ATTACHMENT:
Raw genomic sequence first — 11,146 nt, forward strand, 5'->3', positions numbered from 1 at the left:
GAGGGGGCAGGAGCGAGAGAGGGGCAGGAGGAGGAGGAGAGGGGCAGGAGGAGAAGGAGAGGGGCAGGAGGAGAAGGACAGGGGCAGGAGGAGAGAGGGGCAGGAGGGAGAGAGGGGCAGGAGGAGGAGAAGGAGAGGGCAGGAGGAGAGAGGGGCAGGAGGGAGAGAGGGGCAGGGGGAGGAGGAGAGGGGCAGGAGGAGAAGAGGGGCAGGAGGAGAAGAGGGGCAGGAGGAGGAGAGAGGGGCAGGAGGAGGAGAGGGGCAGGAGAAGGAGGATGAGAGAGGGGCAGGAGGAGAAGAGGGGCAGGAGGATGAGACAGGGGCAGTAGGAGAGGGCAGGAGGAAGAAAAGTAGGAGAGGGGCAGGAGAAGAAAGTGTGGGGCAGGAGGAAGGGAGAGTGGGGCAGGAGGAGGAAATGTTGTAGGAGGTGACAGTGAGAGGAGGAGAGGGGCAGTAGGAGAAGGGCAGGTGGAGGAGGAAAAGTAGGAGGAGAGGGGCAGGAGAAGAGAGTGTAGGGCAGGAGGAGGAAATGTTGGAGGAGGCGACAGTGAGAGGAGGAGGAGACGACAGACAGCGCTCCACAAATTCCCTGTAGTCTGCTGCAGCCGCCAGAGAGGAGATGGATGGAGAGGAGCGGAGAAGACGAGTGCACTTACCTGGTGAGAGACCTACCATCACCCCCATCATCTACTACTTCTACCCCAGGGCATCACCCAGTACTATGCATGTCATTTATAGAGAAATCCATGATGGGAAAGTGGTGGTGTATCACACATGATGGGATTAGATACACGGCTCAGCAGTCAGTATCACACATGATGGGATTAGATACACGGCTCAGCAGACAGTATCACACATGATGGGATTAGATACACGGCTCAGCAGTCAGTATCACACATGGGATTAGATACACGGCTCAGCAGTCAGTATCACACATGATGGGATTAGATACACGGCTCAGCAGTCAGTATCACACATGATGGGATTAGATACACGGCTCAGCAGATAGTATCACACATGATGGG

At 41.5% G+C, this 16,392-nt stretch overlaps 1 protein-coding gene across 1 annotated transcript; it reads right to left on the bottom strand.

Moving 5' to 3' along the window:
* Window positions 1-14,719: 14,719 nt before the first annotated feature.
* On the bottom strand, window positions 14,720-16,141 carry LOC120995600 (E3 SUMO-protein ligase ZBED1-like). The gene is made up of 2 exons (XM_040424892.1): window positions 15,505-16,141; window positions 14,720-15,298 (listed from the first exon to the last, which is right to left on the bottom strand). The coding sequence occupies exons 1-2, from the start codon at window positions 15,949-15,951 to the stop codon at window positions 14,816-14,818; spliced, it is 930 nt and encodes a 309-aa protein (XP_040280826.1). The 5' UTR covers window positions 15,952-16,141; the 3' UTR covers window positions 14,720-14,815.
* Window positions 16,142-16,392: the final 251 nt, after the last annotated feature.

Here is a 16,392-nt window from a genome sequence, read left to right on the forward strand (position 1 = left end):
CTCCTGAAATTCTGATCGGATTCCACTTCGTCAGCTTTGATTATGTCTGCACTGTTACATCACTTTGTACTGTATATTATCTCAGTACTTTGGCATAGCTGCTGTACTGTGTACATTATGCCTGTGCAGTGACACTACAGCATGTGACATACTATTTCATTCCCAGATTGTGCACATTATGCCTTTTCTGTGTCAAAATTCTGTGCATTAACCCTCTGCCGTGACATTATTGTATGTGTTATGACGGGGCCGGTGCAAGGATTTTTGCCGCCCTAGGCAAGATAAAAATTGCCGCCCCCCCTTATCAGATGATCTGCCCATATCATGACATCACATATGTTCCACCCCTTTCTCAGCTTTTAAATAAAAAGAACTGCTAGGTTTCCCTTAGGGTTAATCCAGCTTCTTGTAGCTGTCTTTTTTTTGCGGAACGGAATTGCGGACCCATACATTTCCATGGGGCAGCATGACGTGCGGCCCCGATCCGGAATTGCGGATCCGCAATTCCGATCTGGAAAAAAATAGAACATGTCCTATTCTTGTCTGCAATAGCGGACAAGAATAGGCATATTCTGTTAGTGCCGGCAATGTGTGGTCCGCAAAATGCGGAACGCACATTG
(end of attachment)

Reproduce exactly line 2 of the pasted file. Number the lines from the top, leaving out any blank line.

GAGGGGGCAGGAGCGAGAGAGGGGCAGGAGGAGGAGGAGAGGGGCAGGAGGAGAAGGAGAGGGGCAGGAGGAGAAGGACAGGGGCAGGAGGAGAGAGGGGCAGGAGGGAGAGAGGGGCAGGAGGAGGAGAAGGAGAGGGCAGGAGGAGAGAGGGGCAGGAGGGAGAGAGGGGCAGGGGGAGGAGGAGAGGGGCAGGAGGAGAAGAGGGGCAGGAGGAGAAGAGGGGCAGGAGGAGGAGAGAGGGGCAGGAGGAGGAGAGGGGCAGGAGAAGGAGGATGAGAGAGGGGCAGGAGGAGAAGAGGGGCAGGAGGATGAGACAGGGGCAGTAGGAGAGGGCAGGAGGAAGAAAAGTAGGAGAGGGGCAGGAGAAGAAAGTGTGGGGCAGGAGGAAGGGAGAGTGGGGCAGGAGGAGGAAATGTTGTAGGAGGTGACAGTGAGAGGAGGAGAGGGGCAGTAGGAGAAGGGCAGGTGGAGGAGGAAAAGTAGGAGGAGAGGGGCAGGAGAAGAGAGTGTAGGGCAGGAGGAGGAAATGTTGGAGGAGGCGACAGTGAGAGGAGGAGGAGACGACAGACAGCGCTCCACAAATTCCCTGTAGTCTGCTGCAGCCGCCAGAGAGGAGATGGATGGAGAGGAGCGGAGAAGACGAGTGCACTTACCTGGTGAGAGACCTACCATCACCCCCATCATCTACTACTTCTACCCCAGGGCATCACCCAGTACTATGCATGTCATTTATAGAGAAATCCATGATGGGAAAGTGGTGGTGTATCACACATGATGGGATTAGATACACGGCTCAGCAGTCAGTATCACACATGATGGGATTAGATACACGGCTCAGCAGACAGTATCACACATGATGGGATTAGATACACGGCTCAGCAGTCAGTATCACACATGGGATTAGATACACGGCTCAGCAGTCAGTATCACACATGATGGGATTAGATACACGGCTCAGCAGTCAGTATCACACATGATGGGATTAGATACACGGCTCAGCAGATAGTATCACACATGATGGG